Wow. I cannot tell you how much trouble this just saved me. I’d add three things here:
1. if you’re using clean urls on your site, make sure you get the right .htaccess rewrite rules in place before you restore your db from the back up of your live site. ([url=http://drupal.org/node/15365)]http://drupal.org/node/15365)[/url]
2. i had to replace the full url of my live site in the database back up to the full url of my qa site before i did the back up. literally, in the insert statements, the full url of my live site was present, so i just did a global search and replace in ViM on it.
3. do NOT forget to put the prefix of your tablenames in the set up of drupal. critical piece of info.
All that said, THANK YOU!!!
Except that the prefix in my settings.php is blank:
I have some other D7 working sites (on localhost), and their prefix terms are all blank. Do you have any ideas? Thank you for taking the time posting all the details.
Followed every step very clear but every time i do this i get to the home pags all looking good but the links to other pages give an erroe of page not found 404.
Please are you able to help or do you think my live site is corrupt? using D7.22
You are the best – I was able to upload my site after 4 days. I am so happy its up now. Site address: [url=http://www.thepulp.co.in]www.thepulp.co.in[/url]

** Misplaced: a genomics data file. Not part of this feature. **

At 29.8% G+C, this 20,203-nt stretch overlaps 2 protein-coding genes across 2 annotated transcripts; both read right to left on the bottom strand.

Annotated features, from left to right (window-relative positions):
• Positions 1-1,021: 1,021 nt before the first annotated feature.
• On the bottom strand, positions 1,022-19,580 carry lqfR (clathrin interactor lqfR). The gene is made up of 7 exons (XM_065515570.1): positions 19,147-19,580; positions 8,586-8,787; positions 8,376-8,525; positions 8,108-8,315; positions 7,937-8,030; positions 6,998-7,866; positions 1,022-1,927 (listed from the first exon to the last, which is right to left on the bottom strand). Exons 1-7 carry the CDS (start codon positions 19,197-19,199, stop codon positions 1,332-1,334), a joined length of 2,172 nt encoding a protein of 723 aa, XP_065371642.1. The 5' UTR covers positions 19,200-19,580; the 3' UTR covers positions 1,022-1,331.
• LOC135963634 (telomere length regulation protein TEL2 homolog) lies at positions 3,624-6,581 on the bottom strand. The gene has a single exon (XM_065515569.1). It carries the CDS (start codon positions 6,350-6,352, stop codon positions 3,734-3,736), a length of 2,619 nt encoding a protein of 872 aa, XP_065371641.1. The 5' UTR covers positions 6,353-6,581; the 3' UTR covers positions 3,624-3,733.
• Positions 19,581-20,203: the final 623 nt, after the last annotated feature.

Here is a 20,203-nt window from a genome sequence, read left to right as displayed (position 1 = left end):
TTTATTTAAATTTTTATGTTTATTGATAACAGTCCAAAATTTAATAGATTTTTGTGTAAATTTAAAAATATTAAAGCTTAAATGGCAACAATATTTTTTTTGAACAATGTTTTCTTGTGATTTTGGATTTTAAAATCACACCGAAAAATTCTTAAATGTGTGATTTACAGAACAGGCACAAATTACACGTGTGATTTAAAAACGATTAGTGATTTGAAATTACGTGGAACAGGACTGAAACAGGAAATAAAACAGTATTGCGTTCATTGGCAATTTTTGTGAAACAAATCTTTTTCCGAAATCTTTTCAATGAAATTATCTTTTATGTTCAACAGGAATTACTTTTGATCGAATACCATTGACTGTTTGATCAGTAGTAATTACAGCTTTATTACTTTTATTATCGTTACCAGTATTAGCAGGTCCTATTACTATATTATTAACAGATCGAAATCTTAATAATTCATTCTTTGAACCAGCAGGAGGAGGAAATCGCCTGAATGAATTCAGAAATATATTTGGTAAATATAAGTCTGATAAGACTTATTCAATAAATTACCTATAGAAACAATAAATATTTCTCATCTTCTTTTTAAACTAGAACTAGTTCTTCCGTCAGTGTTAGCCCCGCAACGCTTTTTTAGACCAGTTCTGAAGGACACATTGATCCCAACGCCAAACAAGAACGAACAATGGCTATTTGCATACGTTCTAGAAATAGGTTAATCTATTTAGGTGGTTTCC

I found that making backup with “zip” compression is more reliable than “gzip” format when come to restoration. I failed several times to restore a gzip copy which seems corrupted but zip file is always working. I set my compression as zip since then.
This worked ok in the end, but there were several confusing areas or steps left out. I only do stuff like this once a year, so I don’t necessarily remember what may seem like basic info to others.
For the settings.php file, the file was missing. I ended up getting a copy of default.settings.php from an unpacked version of Drupal. I put that in sites/default. Then I renamed that file as settings.php. I set the permissions for default and settings.php to 777. (I think 775 would also work.) The installer automatically changed the permissions back to 555 or whatever when it was done, so I didn’t have to do that manually.